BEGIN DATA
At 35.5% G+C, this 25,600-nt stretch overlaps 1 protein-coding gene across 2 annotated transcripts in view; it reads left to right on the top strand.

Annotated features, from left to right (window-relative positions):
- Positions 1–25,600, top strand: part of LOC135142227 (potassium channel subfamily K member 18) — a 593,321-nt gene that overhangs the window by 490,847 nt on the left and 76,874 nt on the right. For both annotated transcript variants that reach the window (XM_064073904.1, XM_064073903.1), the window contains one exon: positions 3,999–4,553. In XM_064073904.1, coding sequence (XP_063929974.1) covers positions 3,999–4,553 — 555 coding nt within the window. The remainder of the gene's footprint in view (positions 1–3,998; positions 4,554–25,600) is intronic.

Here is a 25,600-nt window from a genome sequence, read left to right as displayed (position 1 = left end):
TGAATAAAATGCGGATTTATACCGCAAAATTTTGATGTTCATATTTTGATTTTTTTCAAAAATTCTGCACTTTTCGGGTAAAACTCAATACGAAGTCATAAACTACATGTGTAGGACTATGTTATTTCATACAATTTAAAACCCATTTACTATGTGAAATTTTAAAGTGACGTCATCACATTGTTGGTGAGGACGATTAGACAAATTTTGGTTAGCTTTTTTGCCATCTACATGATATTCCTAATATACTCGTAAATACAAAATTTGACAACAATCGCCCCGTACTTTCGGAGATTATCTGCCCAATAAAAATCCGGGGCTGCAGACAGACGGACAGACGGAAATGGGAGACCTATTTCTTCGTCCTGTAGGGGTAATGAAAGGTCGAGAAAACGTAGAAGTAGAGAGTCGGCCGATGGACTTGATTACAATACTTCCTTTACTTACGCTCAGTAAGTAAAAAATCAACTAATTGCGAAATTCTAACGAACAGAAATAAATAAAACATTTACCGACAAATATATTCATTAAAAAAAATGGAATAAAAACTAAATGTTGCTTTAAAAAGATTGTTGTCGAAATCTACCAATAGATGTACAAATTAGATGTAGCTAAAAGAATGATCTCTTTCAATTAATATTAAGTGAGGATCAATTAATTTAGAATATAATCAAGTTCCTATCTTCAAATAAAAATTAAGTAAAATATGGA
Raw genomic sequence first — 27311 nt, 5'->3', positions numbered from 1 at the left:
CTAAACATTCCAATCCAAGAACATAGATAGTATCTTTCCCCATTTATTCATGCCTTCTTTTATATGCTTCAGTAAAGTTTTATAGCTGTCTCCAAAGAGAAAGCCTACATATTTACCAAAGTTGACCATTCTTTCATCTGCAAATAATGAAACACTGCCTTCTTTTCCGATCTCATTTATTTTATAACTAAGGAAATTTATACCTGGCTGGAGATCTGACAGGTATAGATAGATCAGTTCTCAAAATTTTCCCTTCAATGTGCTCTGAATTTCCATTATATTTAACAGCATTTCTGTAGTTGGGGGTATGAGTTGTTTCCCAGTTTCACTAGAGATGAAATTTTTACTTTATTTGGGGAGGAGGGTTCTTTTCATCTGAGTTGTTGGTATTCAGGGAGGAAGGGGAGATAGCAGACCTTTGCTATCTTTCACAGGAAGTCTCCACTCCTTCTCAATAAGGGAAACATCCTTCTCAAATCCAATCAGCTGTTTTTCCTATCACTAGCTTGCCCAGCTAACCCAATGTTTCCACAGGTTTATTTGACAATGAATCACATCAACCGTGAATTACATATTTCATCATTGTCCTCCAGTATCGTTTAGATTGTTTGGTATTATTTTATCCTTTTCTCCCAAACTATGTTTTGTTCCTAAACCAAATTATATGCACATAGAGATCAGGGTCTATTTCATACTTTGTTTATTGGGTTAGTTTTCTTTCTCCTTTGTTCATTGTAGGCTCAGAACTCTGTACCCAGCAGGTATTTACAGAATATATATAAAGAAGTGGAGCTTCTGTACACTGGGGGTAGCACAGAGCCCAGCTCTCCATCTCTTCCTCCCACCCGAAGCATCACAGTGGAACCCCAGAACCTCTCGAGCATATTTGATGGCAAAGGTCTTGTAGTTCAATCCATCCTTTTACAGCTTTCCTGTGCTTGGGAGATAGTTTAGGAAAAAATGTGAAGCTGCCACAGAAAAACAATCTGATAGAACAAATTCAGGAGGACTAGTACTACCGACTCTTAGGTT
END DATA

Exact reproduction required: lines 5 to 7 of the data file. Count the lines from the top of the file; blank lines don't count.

TGAATAAAATGCGGATTTATACCGCAAAATTTTGATGTTCATATTTTGATTTTTTTCAAAAATTCTGCACTTTTCGGGTAAAACTCAATACGAAGTCATAAACTACATGTGTAGGACTATGTTATTTCATACAATTTAAAACCCATTTACTATGTGAAATTTTAAAGTGACGTCATCACATTGTTGGTGAGGACGATTAGACAAATTTTGGTTAGCTTTTTTGCCATCTACATGATATTCCTAATATACTCGTAAATACAAAATTTGACAACAATCGCCCCGTACTTTCGGAGATTATCTGCCCAATAAAAATCCGGGGCTGCAGACAGACGGACAGACGGAAATGGGAGACCTATTTCTTCGTCCTGTAGGGGTAATGAAAGGTCGAGAAAACGTAGAAGTAGAGAGTCGGCCGATGGACTTGATTACAATACTTCCTTTACTTACGCTCAGTAAGTAAAAAATCAACTAATTGCGAAATTCTAACGAACAGAAATAAATAAAACATTTACCGACAAATATATTCATTAAAAAAAATGGAATAAAAACTAAATGTTGCTTTAAAAAGATTGTTGTCGAAATCTACCAATAGATGTACAAATTAGATGTAGCTAAAAGAATGATCTCTTTCAATTAATATTAAGTGAGGATCAATTAATTTAGAATATAATCAAGTTCCTATCTTCAAATAAAAATTAAGTAAAATATGGA
Raw genomic sequence first — 27311 nt, 5'->3', positions numbered from 1 at the left:
CTAAACATTCCAATCCAAGAACATAGATAGTATCTTTCCCCATTTATTCATGCCTTCTTTTATATGCTTCAGTAAAGTTTTATAGCTGTCTCCAAAGAGAAAGCCTACATATTTACCAAAGTTGACCATTCTTTCATCTGCAAATAATGAAACACTGCCTTCTTTTCCGATCTCATTTATTTTATAACTAAGGAAATTTATACCTGGCTGGAGATCTGACAGGTATAGATAGATCAGTTCTCAAAATTTTCCCTTCAATGTGCTCTGAATTTCCATTATATTTAACAGCATTTCTGTAGTTGGGGGTATGAGTTGTTTCCCAGTTTCACTAGAGATGAAATTTTTACTTTATTTGGGGAGGAGGGTTCTTTTCATCTGAGTTGTTGGTATTCAGGGAGGAAGGGGAGATAGCAGACCTTTGCTATCTTTCACAGGAAGTCTCCACTCCTTCTCAATAAGGGAAACATCCTTCTCAAATCCAATCAGCTGTTTTTCCTATCACTAGCTTGCCCAGCTAACCCAATGTTTCCACAGGTTTATTTGACAATGAATCACATCAACCGTGAATTACATATTTCATCATTGTCCTCCAGTATCGTTTAGATTGTTTGGTATTATTTTATCCTTTTCTCCCAAACTATGTTTTGTTCCTAAACCAAATTATATGCACATAGAGATCAGGGTCTATTTCATACTTTGTTTATTGGGTTAGTTTTCTTTCTCCTTTGTTCATTGTAGGCTCAGAACTCTGTACCCAGCAGGTATTTACAGAATATATATAAAGAAGTGGAGCTTCTGTACACTGGGGGTAGCACAGAGCCCAGCTCTCCATCTCTTCCTCCCACCCGAAGCATCACAGTGGAACCCCAGAACCTCTCGAGCATATTTGATGGCAAAGGTCTTGTAGTTCAATCCATCCTTTTACAGCTTTCCTGTGCTTGGGAGATAGTTTAGGAAAAAATGTGAAGCTGCCACAGAAAAACAATCTGATAGAACAAATTCAGGAGGACTAGTACTACCGACTCTTAGGTT